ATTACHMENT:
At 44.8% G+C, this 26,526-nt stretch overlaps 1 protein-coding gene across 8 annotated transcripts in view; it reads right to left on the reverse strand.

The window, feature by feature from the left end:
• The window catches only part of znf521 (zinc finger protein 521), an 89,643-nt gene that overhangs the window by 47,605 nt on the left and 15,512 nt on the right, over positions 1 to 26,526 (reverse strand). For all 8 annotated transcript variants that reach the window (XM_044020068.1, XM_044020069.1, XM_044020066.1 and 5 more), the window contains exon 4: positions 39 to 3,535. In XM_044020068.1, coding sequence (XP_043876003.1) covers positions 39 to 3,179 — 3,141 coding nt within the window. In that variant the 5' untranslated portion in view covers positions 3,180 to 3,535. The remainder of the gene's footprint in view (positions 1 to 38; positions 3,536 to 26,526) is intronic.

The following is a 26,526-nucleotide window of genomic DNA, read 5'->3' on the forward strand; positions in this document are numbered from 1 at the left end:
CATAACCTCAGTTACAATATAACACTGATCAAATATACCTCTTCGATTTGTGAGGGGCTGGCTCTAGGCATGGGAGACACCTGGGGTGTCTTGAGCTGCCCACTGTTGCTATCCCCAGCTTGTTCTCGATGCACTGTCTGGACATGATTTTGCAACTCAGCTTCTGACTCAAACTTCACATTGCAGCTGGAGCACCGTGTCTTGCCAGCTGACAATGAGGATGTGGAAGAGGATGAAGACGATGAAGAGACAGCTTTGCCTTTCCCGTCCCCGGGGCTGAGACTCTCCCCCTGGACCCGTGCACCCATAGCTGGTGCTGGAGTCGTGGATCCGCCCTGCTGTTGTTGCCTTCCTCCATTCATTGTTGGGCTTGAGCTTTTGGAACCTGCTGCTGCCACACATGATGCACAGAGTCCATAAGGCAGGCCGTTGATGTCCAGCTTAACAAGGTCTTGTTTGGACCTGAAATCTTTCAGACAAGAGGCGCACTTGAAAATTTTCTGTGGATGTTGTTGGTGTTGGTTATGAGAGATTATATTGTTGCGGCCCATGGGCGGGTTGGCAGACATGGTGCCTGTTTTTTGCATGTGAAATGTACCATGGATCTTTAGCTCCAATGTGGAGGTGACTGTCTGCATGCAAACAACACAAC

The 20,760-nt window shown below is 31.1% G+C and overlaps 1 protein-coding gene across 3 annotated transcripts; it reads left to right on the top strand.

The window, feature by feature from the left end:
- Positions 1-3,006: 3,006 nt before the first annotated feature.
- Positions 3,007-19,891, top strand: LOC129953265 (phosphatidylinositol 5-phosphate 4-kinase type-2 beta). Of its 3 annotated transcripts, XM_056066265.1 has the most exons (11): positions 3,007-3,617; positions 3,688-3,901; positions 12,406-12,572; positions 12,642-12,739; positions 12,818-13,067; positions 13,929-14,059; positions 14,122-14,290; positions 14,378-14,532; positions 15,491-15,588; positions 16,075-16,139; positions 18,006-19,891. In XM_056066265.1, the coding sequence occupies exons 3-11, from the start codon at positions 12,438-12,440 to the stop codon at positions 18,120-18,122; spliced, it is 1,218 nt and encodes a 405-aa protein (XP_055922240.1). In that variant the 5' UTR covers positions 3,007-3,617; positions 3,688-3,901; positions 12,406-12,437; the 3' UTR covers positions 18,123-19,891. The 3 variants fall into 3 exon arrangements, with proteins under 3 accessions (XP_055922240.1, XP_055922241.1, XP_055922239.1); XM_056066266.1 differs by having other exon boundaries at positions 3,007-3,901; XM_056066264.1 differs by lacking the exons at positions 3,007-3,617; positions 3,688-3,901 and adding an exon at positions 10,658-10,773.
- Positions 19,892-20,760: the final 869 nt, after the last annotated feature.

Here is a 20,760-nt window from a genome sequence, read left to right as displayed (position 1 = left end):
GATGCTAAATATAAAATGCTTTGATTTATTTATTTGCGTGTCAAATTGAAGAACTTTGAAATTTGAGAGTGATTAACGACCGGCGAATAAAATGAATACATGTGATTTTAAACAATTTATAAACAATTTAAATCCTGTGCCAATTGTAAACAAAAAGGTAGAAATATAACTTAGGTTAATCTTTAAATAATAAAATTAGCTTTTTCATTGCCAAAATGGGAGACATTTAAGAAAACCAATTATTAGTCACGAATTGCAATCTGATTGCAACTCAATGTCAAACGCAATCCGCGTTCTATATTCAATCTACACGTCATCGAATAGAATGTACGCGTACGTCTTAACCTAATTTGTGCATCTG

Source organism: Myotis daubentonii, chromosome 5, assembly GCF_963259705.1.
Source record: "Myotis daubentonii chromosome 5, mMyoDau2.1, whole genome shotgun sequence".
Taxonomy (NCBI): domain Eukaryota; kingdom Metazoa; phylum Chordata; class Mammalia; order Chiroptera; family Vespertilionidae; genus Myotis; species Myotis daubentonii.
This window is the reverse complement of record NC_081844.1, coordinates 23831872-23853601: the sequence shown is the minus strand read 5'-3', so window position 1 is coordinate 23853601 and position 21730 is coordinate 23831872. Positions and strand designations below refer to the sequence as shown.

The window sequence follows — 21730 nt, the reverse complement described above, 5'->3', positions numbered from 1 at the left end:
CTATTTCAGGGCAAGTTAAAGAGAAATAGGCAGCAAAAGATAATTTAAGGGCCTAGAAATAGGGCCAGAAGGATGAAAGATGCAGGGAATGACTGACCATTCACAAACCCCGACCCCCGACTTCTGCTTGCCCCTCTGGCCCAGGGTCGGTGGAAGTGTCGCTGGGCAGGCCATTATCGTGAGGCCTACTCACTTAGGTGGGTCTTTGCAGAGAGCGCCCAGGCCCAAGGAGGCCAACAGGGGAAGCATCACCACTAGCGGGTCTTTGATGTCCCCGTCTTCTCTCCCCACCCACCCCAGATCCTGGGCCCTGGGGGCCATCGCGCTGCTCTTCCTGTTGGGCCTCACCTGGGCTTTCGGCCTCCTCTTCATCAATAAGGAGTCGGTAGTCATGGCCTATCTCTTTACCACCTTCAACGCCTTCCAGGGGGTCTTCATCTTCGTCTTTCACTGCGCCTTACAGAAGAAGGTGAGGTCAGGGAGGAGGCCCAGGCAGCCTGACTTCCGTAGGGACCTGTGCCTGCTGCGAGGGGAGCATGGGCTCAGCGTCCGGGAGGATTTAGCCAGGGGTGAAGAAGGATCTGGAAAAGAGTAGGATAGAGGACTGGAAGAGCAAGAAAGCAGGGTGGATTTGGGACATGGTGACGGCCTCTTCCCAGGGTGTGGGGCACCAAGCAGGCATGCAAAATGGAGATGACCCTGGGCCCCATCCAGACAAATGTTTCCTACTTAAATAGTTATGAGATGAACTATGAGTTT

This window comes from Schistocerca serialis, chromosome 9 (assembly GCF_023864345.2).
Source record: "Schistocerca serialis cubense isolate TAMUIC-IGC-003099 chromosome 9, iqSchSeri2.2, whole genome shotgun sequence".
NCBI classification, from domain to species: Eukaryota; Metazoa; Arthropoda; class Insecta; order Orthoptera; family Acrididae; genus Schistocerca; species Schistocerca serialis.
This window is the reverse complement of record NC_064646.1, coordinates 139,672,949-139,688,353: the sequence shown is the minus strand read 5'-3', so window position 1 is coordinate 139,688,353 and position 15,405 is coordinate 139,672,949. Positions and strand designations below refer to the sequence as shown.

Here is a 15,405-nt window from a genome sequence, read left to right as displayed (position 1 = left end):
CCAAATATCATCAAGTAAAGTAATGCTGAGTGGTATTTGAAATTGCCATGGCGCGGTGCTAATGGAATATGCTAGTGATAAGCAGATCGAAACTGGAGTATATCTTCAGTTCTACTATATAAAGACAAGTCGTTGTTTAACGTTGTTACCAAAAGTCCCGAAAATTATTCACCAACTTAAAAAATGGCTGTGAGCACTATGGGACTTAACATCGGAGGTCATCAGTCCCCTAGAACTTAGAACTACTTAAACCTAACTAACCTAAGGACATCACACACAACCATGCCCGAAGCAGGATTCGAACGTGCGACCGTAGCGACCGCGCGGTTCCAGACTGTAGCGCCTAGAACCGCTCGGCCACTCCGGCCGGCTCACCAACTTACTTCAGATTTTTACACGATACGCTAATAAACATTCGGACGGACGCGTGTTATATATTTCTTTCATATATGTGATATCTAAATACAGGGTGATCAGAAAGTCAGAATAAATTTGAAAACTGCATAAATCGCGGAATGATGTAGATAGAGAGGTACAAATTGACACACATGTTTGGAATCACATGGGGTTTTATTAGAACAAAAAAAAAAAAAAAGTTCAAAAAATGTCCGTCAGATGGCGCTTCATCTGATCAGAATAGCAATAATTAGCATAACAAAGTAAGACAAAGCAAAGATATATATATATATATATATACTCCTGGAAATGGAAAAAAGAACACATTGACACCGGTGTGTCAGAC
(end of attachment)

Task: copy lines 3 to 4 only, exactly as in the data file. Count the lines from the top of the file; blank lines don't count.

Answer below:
• The window catches only part of znf521 (zinc finger protein 521), an 89,643-nt gene that overhangs the window by 47,605 nt on the left and 15,512 nt on the right, over positions 1 to 26,526 (reverse strand). For all 8 annotated transcript variants that reach the window (XM_044020068.1, XM_044020069.1, XM_044020066.1 and 5 more), the window contains exon 4: positions 39 to 3,535. In XM_044020068.1, coding sequence (XP_043876003.1) covers positions 39 to 3,179 — 3,141 coding nt within the window. In that variant the 5' untranslated portion in view covers positions 3,180 to 3,535. The remainder of the gene's footprint in view (positions 1 to 38; positions 3,536 to 26,526) is intronic.

The following is a 26,526-nucleotide window of genomic DNA, read 5'->3' on the forward strand; positions in this document are numbered from 1 at the left end: